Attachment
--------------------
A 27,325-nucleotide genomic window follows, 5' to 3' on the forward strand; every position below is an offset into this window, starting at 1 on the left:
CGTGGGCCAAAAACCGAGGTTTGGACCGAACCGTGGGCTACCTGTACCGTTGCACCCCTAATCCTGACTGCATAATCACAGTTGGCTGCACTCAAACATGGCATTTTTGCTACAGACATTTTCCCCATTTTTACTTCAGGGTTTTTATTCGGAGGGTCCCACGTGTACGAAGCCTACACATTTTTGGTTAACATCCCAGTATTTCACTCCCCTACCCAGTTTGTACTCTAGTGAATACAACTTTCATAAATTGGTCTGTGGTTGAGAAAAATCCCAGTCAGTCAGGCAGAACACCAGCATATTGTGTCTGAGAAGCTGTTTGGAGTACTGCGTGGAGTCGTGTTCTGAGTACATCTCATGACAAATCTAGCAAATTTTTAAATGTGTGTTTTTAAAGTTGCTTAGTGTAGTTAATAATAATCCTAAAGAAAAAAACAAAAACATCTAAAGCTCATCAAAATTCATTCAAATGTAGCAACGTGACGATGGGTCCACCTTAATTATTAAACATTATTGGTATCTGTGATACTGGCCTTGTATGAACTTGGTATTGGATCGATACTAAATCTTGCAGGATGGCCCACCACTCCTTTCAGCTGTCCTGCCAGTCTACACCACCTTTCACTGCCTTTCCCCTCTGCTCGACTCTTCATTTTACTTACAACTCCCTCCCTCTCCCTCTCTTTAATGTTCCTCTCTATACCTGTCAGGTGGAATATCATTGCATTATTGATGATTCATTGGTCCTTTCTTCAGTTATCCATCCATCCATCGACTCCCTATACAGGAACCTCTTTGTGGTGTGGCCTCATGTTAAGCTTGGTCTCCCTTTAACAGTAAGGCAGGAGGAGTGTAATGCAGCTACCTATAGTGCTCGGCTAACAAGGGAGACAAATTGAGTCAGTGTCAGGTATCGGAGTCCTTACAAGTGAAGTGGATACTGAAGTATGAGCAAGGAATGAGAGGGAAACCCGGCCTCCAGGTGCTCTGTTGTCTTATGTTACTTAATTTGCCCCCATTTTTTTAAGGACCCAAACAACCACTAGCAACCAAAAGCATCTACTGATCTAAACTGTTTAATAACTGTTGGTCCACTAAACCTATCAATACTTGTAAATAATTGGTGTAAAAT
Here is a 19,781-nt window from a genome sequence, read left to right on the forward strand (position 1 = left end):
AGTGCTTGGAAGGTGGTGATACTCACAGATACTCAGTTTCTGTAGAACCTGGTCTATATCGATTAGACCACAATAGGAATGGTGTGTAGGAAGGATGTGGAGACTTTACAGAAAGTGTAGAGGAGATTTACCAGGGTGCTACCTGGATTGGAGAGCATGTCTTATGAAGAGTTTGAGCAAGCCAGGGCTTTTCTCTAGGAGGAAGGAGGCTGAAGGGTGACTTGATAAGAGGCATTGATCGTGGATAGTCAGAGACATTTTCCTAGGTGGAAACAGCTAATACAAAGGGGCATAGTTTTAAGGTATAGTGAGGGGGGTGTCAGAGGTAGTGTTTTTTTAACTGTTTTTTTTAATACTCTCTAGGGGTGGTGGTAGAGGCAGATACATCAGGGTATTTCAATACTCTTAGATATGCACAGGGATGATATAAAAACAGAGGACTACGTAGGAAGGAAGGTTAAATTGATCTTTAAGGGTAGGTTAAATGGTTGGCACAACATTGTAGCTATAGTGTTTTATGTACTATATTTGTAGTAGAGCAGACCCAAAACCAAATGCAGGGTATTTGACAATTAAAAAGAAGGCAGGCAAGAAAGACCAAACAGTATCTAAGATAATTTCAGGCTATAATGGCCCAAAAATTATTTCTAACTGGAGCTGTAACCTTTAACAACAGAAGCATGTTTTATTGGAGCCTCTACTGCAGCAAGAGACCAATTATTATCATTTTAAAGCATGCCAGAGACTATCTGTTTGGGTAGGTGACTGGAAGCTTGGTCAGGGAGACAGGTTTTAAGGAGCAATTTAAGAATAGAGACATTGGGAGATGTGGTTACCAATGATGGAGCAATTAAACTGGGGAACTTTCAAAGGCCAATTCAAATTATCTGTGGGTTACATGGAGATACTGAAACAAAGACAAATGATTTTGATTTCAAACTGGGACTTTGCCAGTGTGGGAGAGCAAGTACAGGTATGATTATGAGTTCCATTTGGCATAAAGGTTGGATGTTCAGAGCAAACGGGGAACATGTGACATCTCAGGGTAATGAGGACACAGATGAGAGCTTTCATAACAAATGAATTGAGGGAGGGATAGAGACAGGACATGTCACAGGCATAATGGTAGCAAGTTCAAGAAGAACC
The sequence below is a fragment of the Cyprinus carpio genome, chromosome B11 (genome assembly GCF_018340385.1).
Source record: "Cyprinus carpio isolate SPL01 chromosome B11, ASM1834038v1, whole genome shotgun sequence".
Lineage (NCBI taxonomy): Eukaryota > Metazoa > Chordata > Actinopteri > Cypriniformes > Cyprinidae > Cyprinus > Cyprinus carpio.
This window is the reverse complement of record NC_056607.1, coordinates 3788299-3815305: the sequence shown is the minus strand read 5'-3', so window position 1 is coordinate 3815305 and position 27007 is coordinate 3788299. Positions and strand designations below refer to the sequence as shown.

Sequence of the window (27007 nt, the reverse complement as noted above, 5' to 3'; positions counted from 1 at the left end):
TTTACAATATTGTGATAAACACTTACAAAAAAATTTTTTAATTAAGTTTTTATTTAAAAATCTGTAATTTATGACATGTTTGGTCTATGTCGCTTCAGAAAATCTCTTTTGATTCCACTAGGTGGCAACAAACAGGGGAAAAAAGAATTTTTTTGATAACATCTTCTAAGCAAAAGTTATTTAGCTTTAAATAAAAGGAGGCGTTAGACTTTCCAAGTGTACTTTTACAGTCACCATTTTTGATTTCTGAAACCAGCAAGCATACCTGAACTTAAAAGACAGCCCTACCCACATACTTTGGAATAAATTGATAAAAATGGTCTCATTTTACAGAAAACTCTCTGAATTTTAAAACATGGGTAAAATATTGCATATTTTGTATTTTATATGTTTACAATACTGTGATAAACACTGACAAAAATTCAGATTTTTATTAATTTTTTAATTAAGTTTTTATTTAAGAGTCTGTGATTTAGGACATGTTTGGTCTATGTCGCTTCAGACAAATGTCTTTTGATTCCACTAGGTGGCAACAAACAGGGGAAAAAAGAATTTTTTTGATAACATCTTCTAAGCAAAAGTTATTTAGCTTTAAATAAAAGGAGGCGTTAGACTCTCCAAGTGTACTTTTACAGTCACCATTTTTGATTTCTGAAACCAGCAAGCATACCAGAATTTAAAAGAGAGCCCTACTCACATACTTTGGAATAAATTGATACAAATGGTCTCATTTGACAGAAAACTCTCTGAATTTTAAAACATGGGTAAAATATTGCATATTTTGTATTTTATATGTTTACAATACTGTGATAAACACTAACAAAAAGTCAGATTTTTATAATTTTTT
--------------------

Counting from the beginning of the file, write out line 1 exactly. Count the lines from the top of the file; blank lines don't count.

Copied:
A 27,325-nucleotide genomic window follows, 5' to 3' on the forward strand; every position below is an offset into this window, starting at 1 on the left: